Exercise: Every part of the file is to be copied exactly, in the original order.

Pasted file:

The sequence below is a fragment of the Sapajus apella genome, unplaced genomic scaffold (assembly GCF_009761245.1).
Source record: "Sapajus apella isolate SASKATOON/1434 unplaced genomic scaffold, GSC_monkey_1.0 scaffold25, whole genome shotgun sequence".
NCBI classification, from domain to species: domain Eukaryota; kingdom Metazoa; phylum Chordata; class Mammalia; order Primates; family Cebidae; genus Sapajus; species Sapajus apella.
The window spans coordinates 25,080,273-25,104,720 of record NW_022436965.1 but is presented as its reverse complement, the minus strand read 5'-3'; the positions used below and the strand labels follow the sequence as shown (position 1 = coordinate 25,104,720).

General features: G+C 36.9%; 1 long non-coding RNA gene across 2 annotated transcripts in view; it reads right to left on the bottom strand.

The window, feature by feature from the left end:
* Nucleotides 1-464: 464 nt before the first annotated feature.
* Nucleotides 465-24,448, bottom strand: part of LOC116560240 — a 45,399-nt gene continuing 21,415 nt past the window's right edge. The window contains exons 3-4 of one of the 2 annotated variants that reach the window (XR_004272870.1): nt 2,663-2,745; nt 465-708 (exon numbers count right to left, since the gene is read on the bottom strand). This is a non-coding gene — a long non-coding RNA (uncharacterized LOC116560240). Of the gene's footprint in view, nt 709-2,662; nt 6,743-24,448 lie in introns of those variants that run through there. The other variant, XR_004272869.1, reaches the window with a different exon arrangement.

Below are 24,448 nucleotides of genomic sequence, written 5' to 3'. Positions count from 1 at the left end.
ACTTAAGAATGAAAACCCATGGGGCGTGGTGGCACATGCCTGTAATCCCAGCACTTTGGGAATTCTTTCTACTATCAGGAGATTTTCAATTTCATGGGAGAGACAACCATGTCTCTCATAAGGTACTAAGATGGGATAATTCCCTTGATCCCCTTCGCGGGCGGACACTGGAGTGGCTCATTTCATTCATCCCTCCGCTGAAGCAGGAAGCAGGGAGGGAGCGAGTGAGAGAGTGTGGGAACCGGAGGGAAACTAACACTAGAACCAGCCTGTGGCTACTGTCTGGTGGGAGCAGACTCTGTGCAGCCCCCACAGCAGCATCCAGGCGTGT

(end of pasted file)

The sequence below is a fragment of the Sapajus apella genome, unplaced genomic scaffold (assembly GCF_009761245.1).
Source record: "Sapajus apella isolate SASKATOON/1434 unplaced genomic scaffold, GSC_monkey_1.0 scaffold25, whole genome shotgun sequence".
NCBI classification, from domain to species: domain Eukaryota; kingdom Metazoa; phylum Chordata; class Mammalia; order Primates; family Cebidae; genus Sapajus; species Sapajus apella.
The window spans coordinates 25,080,273-25,104,720 of record NW_022436965.1 but is presented as its reverse complement, the minus strand read 5'-3'; the positions used below and the strand labels follow the sequence as shown (position 1 = coordinate 25,104,720).

General features: G+C 36.9%; 1 long non-coding RNA gene across 2 annotated transcripts in view; it reads right to left on the bottom strand.

The window, feature by feature from the left end:
* Nucleotides 1-464: 464 nt before the first annotated feature.
* Nucleotides 465-24,448, bottom strand: part of LOC116560240 — a 45,399-nt gene continuing 21,415 nt past the window's right edge. The window contains exons 3-4 of one of the 2 annotated variants that reach the window (XR_004272870.1): nt 2,663-2,745; nt 465-708 (exon numbers count right to left, since the gene is read on the bottom strand). This is a non-coding gene — a long non-coding RNA (uncharacterized LOC116560240). Of the gene's footprint in view, nt 709-2,662; nt 6,743-24,448 lie in introns of those variants that run through there. The other variant, XR_004272869.1, reaches the window with a different exon arrangement.

Below are 24,448 nucleotides of genomic sequence, written 5' to 3'. Positions count from 1 at the left end.
ACTTAAGAATGAAAACCCATGGGGCGTGGTGGCACATGCCTGTAATCCCAGCACTTTGGGAATTCTTTCTACTATCAGGAGATTTTCAATTTCATGGGAGAGACAACCATGTCTCTCATAAGGTACTAAGATGGGATAATTCCCTTGATCCCCTTCGCGGGCGGACACTGGAGTGGCTCATTTCATTCATCCCTCCGCTGAAGCAGGAAGCAGGGAGGGAGCGAGTGAGAGAGTGTGGGAACCGGAGGGAAACTAACACTAGAACCAGCCTGTGGCTACTGTCTGGTGGGAGCAGACTCTGTGCAGCCCCCACAGCAGCATCCAGGCGTGT